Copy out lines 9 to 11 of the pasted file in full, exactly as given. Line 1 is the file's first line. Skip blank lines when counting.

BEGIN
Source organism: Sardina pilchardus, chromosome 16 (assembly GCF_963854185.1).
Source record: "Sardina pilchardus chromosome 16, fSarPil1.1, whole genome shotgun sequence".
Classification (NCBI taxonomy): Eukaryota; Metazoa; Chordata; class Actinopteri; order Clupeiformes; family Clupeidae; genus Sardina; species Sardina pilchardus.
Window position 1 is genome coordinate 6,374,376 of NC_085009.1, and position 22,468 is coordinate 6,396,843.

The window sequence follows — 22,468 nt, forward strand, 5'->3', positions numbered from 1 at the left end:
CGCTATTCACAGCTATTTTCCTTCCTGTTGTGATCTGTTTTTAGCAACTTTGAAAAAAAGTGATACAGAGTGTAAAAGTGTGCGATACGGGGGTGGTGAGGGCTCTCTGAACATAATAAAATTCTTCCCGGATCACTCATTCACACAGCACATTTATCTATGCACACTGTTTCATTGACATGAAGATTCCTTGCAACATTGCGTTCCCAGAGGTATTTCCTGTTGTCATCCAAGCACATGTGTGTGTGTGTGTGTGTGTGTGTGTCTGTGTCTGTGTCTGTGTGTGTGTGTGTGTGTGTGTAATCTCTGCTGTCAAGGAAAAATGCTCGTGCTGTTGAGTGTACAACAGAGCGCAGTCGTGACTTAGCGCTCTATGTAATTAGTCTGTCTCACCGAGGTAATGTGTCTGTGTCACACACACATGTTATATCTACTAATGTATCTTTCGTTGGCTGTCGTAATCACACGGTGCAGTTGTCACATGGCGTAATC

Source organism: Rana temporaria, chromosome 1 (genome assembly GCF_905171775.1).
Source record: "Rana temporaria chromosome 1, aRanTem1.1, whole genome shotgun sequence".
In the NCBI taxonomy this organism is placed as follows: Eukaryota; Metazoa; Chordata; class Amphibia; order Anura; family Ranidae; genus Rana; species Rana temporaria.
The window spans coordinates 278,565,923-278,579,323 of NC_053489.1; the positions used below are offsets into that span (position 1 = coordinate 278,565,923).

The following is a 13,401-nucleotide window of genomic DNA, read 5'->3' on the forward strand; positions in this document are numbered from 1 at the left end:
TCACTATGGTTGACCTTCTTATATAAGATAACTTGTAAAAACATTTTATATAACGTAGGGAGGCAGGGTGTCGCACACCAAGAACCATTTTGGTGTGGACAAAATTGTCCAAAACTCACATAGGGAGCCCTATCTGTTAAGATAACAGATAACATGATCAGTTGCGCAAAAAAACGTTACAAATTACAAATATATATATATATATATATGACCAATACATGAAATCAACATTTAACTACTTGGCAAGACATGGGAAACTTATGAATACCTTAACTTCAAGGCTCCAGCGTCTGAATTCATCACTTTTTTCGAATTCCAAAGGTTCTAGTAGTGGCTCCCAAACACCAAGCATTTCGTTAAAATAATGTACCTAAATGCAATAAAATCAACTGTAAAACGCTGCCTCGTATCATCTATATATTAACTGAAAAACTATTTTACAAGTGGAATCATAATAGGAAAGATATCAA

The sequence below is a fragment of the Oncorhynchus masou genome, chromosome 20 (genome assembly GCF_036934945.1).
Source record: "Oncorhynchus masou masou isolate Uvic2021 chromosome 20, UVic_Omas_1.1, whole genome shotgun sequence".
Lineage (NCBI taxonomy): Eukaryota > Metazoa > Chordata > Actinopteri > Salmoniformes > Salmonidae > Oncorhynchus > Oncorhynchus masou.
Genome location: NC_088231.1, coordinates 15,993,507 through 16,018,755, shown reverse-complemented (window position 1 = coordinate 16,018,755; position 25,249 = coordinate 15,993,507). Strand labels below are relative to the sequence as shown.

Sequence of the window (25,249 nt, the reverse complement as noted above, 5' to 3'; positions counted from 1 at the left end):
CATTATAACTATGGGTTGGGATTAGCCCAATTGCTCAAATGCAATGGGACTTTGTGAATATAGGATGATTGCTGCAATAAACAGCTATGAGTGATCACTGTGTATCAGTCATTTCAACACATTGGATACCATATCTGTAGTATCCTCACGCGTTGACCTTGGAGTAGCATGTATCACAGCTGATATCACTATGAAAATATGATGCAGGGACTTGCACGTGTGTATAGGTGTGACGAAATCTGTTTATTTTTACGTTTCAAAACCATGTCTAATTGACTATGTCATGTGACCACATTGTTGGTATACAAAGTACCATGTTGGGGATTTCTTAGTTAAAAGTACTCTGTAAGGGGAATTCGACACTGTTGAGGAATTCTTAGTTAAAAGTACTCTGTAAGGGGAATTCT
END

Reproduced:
In the NCBI taxonomy this organism is placed as follows: Eukaryota; Metazoa; Chordata; class Amphibia; order Anura; family Ranidae; genus Rana; species Rana temporaria.
The window spans coordinates 278,565,923-278,579,323 of NC_053489.1; the positions used below are offsets into that span (position 1 = coordinate 278,565,923).

The following is a 13,401-nucleotide window of genomic DNA, read 5'->3' on the forward strand; positions in this document are numbered from 1 at the left end: